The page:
“That’s fine if you want to talk about my apartment,” Tanzer says she told the new landlord, “but we need to talk about the damage to my apartment. You can’t raise my rent because it hasn’t been fully repaired. You can see the water damage, water lines … if you move me out of that unit you will have to fully fix it.”
She says she repeatedly tried to contact Murphy, and that he did not respond to her phone calls.
Murphy says that there was no increase in the rent. “It was in her lease,” he says. “There was no increase in rent.” According to Murphy, Tanzer sent him a letter stating her intent to vacate the premises by Aug. 30. On Sept. 1, Murphy arrived with the sheriff and put a padlock on the door, telling Tanzer that she could come back in a few days to pick up the rest of her belongings. From a business perspective, he was just taking care of paperwork.
Did he intend to keep all of the commercial tenants in the building when he purchased it?
“Absolutely,” he affirms, adding that it made no sense to purchase a vacated building. “It’s most unfortunate that her customer base couldn’t help her stay in business,” he adds.Moving on
While Tanzer is frustrated over the financial situation of her store coupled with a series of miscommunications with the new owner, she is confident that she will find the right space to reopen the latest incarnation of La Bussola. “Other shopping centers and developers have called me to move in: ‘Hey, move La Bussola here!’”
She’s holding out for the right fit, preferably back in downtown Reno. “Part of the charm for me of downtown Reno is that it reminds me of little old Italian neighborhoods or little old ethnic neighborhoods in bigger cities—where the owners live downtown.”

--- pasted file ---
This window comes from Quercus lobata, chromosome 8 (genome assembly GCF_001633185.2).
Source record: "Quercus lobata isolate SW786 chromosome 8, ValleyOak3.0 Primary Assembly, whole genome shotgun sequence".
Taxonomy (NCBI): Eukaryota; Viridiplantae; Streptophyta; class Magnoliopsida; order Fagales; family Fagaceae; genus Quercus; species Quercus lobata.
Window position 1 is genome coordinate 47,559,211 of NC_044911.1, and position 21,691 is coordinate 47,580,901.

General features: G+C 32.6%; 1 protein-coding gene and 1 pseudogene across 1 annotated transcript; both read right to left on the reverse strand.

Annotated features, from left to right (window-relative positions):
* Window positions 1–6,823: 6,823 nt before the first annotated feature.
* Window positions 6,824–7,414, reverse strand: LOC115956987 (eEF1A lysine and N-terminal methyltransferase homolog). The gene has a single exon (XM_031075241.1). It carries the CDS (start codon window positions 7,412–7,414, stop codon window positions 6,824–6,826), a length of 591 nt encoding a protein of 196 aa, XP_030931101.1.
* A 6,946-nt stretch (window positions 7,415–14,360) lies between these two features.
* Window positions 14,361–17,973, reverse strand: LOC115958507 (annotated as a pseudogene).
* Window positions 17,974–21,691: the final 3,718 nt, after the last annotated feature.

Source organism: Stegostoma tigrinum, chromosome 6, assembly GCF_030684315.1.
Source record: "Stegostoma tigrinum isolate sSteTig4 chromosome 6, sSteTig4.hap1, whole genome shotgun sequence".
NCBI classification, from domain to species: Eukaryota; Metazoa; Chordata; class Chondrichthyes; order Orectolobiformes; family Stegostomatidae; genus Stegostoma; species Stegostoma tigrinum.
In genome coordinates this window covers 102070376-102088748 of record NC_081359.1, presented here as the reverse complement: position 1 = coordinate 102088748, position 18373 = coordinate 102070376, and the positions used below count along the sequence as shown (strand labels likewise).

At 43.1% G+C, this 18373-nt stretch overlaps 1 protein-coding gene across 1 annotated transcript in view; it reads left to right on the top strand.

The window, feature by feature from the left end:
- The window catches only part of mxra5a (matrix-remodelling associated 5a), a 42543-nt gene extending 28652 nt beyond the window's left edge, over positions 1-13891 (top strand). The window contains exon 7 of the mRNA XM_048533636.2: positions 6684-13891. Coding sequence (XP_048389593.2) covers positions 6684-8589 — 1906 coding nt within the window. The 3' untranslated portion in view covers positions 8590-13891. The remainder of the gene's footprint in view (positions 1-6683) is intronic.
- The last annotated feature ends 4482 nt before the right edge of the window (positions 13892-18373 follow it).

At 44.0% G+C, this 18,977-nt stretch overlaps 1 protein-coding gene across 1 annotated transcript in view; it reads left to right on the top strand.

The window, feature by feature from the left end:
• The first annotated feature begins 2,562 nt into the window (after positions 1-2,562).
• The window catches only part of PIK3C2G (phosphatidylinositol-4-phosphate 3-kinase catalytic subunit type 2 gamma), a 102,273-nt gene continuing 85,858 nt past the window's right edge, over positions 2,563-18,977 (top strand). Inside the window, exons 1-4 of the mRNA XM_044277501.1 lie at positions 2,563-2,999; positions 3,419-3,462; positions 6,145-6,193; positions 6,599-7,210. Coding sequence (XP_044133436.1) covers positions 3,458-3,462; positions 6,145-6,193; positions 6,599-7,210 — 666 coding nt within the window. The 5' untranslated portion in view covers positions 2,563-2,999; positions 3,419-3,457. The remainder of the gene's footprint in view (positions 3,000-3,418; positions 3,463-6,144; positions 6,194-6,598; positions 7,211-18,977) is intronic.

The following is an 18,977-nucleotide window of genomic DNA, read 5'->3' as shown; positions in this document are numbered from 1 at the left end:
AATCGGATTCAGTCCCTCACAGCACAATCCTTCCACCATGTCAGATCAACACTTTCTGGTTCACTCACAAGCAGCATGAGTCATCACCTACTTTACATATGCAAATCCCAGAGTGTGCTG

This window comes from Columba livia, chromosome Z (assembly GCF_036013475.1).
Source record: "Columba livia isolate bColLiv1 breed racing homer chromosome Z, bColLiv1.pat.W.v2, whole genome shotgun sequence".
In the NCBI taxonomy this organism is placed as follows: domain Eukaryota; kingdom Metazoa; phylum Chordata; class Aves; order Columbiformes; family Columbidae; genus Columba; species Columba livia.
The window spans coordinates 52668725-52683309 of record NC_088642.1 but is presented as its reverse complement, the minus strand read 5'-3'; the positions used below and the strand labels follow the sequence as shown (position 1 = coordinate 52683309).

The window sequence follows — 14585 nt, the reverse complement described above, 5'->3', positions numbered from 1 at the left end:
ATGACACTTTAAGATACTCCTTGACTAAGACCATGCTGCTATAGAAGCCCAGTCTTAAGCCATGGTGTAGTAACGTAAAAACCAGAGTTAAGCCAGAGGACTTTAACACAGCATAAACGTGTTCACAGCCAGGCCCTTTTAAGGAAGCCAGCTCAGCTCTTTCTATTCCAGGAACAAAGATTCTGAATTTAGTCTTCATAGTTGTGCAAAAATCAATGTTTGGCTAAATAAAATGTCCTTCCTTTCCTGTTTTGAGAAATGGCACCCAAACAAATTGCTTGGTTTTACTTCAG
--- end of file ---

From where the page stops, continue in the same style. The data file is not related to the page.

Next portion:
Displaced but hopeful, La Bussola is looking for a new home. Although Tanzer is currently immersed in the Tree House Lounge, her all-consuming desire is to find her shop a better location. She is thinking of turning La Bussola into a non-profit art center.
“A collaborative space. Maybe there’s a space that has a bar element to it, a restaurant element to it,” she says. “There’s got to be some philanthropist out there, someone just sitting on a building, wondering how they can help.” Meredith envisions a venue for artists of all ages to meet, create and display their work. Until her vision becomes a reality, The Tree House, which was initially an umbrella project under La Bussola, has become a new reason to bring artists together. “I would have had a mental breakdown had this not happened,” she admits. “At the time [when she acquired the Tree House] I wasn’t thinking that I was going to close La Bussola.”
The Tree House Lounge is a neo-Victorian art space. It’s clean, well-lit in select places, and it has the feel that someone who knows how to create atmosphere is calling (and pouring) the shots. Meredith is learning the intricacies of pouring draft beer, but she understands the necessity of creating a space for the artistic community in Reno to interact.
“I’ve never worked at a bar, owned a bar, but what I understand is building community and making people feel comfortable. That’s what I feel that my forte is.” Although she’s in between spaces now, Meredith is confident that it’s just a matter of time until La Bussola reopens. Until then, she will continue to build the Tree House Lounge and keep looking for the right space for her shop.
“I’m going to do something bigger in this town,” she says.